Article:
“We see group interviews as a concept much in use in the US, where there is a more fluid job market on a larger scale, so the efficiency gains that can be realised might be greater.”


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Drawing up a low-risk escape Plan

Source: Financial Times

The notion of escape to a completely new life is highly romanticised, says Iraj Ispahani, a talent management expert at Ispahani Advisory, a business strategy advice firm. “There may be a brief respite but no escape,” he says.

“There are many more ways to self-manage and develop a career than in the past and I would recommend that people are clear about what they want. There is a range of things one can do, from building a crocodile sanctuary and other one-off, gap-year experiences, to making a mid-career transition and becoming a chief financial officer in a start-up.”

He refers to the early 2000s when many professionals left large companies to join start-ups. “Companies were not as flexible and much more prescriptive then. Now, there are more opportunities to pursue a work-life balance,” he says.

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Size matters in a banking career

Source: Financial Times

Anyone looking to start or develop a career in international banking, needs to consider the difference the size of a bank makes.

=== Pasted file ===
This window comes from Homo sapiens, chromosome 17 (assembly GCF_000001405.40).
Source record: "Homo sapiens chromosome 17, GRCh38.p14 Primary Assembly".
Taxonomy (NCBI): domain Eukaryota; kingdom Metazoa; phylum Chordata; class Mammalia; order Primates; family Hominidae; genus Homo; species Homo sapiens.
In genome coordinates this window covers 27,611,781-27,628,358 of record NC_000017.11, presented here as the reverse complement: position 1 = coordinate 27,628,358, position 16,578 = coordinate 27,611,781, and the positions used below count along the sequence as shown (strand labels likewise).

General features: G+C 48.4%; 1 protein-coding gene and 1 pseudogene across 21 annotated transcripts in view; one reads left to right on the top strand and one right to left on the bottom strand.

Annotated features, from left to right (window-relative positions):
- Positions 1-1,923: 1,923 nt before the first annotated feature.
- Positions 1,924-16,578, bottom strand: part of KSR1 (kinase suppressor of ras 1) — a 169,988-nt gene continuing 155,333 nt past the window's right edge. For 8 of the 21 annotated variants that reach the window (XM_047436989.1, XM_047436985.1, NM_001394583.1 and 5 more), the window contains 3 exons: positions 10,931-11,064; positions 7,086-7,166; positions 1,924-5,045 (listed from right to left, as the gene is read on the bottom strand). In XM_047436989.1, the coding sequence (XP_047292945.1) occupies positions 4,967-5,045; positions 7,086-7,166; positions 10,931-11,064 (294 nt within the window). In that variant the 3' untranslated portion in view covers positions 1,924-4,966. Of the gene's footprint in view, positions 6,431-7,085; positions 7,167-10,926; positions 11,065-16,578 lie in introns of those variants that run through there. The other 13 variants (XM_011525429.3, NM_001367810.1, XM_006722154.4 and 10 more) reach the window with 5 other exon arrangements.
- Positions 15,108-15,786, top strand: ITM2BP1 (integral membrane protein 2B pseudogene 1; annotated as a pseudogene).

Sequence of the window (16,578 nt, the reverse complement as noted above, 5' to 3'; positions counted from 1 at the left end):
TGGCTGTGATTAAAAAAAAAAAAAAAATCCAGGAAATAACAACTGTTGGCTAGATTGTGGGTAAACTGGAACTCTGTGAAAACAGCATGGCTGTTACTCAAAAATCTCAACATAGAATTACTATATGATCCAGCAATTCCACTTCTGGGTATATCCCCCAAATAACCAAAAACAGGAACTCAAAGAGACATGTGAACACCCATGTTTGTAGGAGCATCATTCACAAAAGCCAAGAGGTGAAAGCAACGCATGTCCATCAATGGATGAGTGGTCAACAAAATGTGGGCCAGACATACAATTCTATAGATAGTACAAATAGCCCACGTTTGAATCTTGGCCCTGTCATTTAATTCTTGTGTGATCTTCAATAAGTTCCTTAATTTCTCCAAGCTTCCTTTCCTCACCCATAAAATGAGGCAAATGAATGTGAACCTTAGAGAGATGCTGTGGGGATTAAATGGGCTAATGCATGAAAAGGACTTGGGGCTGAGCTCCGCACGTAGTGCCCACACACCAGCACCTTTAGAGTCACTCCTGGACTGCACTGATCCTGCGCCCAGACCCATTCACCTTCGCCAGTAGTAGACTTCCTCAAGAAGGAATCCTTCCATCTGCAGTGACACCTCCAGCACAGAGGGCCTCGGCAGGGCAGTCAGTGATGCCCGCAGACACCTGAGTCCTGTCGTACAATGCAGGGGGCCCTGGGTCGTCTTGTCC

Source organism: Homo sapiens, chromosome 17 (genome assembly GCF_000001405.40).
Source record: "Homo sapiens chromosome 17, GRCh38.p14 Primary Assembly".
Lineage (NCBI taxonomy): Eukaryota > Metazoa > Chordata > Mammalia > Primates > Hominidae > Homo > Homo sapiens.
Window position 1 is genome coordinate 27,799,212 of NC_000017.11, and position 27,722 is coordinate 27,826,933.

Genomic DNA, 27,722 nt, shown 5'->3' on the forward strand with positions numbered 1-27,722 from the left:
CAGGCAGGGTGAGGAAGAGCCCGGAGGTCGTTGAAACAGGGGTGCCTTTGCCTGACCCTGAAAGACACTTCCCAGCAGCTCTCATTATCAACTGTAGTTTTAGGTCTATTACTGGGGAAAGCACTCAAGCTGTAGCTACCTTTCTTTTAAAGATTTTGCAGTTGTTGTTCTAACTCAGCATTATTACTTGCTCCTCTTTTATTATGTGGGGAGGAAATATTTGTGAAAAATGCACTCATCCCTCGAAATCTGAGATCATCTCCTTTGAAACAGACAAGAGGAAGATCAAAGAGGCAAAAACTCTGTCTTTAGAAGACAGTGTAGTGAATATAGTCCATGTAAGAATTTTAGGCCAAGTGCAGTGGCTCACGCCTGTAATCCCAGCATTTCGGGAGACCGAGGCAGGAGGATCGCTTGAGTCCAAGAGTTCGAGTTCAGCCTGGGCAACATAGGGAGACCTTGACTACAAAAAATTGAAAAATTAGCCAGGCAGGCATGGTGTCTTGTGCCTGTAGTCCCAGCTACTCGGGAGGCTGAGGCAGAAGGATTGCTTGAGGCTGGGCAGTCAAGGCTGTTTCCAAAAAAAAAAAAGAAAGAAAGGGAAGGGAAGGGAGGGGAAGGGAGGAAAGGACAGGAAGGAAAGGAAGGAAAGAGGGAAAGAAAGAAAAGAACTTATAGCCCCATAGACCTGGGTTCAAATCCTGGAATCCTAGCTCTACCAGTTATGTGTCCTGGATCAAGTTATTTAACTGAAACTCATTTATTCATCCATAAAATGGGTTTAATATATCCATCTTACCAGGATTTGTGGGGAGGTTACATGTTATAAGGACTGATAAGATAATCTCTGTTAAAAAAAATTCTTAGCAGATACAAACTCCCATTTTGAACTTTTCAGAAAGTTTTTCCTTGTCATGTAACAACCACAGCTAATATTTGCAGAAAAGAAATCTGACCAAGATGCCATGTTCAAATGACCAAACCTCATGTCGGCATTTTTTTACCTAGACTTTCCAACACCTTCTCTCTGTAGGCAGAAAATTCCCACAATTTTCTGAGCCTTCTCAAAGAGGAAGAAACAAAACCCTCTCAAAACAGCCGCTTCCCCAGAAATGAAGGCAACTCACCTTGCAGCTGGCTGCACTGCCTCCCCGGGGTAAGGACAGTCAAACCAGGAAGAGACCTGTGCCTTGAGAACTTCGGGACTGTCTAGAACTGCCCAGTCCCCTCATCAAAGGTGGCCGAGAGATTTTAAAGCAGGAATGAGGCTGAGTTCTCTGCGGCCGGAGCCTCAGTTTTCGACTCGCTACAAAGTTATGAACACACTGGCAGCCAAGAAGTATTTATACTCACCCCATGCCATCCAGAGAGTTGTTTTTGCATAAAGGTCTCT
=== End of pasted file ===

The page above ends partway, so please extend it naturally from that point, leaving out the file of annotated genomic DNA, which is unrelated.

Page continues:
The advantages of a large institution might include opportunities for travel, acquiring a broad range of skills or specialisation, rapid promotions, and movement between departments. But smaller banks might offer an even broader range of opportunities for learning and experience and the chance of greater responsibility

Iraj Ispahani says people have to think hard about what they are looking for at a bank.
“If you want to work in investment banking, where the provision of credit is very important to your client, then you are best advised to work in a large bank,” he says.

“If you want to do pure advisory work, then mid-sized advisory houses are for you, because they have less bureaucracy and are for the most motivated and most agile. We’re seeing a lot of talented people leaving the the City to do this.”